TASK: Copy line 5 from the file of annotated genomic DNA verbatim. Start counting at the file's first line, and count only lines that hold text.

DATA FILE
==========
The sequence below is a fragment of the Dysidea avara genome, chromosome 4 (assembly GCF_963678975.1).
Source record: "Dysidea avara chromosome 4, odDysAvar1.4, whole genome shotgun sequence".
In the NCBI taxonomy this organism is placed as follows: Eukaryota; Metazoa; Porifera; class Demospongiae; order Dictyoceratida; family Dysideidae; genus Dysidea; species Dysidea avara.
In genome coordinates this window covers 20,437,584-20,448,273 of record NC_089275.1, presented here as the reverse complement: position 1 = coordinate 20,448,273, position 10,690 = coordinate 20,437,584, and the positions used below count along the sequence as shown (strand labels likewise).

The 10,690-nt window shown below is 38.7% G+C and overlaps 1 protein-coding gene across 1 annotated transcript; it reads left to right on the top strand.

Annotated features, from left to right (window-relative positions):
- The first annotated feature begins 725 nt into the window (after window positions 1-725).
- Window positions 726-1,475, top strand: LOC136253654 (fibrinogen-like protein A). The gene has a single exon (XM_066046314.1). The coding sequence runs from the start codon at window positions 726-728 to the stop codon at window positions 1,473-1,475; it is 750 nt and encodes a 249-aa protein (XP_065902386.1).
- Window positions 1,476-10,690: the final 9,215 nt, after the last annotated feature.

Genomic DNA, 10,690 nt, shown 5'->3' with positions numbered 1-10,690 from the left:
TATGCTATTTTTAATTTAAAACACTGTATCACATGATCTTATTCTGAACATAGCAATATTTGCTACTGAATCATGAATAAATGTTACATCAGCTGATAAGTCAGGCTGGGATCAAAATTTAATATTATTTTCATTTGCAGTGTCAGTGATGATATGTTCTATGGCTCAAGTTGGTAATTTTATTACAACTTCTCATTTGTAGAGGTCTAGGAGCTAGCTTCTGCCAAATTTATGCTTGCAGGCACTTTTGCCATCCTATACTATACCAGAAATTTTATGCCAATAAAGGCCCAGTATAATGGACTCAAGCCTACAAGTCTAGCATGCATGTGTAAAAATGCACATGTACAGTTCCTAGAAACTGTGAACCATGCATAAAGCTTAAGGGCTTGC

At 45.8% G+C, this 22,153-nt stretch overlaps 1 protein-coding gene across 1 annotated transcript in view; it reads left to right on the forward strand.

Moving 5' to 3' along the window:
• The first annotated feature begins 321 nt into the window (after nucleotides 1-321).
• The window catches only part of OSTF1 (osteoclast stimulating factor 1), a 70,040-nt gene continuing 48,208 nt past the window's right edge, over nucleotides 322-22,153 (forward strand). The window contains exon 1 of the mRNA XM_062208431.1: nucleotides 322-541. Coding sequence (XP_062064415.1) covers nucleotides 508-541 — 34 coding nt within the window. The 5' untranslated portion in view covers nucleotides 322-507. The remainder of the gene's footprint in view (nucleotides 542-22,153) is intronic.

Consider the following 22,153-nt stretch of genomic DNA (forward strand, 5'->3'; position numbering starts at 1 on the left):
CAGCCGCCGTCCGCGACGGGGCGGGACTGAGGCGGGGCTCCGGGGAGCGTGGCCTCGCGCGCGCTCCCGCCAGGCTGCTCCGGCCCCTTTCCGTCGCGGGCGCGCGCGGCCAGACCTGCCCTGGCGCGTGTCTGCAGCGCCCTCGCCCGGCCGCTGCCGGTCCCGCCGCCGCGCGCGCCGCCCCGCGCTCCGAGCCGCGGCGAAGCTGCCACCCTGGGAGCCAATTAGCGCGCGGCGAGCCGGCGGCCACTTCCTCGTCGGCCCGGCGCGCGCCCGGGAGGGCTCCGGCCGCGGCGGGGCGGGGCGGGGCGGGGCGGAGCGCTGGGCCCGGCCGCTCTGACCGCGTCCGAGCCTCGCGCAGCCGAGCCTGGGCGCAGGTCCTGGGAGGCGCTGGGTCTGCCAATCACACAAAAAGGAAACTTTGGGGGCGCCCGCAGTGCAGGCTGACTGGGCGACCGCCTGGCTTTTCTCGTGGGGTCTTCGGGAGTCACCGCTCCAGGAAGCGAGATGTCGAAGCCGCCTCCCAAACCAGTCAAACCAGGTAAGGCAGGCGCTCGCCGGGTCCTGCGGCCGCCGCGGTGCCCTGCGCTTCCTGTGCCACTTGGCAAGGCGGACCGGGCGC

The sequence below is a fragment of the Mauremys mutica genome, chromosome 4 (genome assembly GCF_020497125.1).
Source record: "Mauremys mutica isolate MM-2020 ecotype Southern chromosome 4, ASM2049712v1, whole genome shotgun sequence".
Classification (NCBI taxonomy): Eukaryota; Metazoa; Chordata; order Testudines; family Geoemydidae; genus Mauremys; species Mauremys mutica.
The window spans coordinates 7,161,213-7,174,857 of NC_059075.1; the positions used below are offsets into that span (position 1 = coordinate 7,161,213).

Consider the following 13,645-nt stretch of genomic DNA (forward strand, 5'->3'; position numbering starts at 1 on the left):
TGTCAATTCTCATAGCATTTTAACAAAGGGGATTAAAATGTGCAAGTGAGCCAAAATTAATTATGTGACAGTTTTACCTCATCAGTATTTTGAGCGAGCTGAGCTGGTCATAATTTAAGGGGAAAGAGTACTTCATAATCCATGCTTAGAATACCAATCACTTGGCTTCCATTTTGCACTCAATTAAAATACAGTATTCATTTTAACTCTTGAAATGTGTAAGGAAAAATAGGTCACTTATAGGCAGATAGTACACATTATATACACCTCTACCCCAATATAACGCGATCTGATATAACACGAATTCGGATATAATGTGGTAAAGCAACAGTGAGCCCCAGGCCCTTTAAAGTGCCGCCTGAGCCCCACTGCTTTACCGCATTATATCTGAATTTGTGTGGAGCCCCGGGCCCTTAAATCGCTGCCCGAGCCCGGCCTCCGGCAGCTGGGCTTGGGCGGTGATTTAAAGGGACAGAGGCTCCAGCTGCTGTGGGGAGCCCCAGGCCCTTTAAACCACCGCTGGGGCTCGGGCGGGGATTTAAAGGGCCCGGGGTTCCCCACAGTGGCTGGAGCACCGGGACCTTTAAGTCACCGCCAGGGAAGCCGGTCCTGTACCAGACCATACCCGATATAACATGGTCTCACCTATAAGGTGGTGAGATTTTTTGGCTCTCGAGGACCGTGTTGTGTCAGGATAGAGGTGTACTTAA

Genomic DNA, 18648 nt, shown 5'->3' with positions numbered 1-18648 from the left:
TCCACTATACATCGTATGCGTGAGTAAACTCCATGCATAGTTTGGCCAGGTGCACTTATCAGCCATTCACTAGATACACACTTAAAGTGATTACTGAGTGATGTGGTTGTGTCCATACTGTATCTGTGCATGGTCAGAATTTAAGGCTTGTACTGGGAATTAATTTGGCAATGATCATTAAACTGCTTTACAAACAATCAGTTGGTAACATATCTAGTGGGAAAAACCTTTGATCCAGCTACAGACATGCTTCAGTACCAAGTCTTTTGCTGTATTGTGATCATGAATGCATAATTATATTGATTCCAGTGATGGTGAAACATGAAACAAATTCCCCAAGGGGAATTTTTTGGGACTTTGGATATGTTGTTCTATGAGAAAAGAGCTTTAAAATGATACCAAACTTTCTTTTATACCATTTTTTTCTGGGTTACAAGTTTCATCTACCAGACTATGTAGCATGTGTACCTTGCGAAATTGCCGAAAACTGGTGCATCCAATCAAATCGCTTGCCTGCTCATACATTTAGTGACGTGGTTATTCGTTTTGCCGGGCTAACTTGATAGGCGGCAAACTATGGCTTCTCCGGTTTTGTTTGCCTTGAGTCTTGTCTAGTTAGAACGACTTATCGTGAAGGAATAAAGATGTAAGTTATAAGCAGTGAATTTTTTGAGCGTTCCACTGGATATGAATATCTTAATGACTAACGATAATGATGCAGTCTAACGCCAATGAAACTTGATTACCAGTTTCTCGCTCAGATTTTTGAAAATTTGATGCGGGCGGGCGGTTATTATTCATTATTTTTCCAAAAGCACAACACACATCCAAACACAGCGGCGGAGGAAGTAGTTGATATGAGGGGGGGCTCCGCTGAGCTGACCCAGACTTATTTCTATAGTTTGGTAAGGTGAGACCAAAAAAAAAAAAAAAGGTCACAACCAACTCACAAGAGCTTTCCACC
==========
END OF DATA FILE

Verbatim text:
The 10,690-nt window shown below is 38.7% G+C and overlaps 1 protein-coding gene across 1 annotated transcript; it reads left to right on the top strand.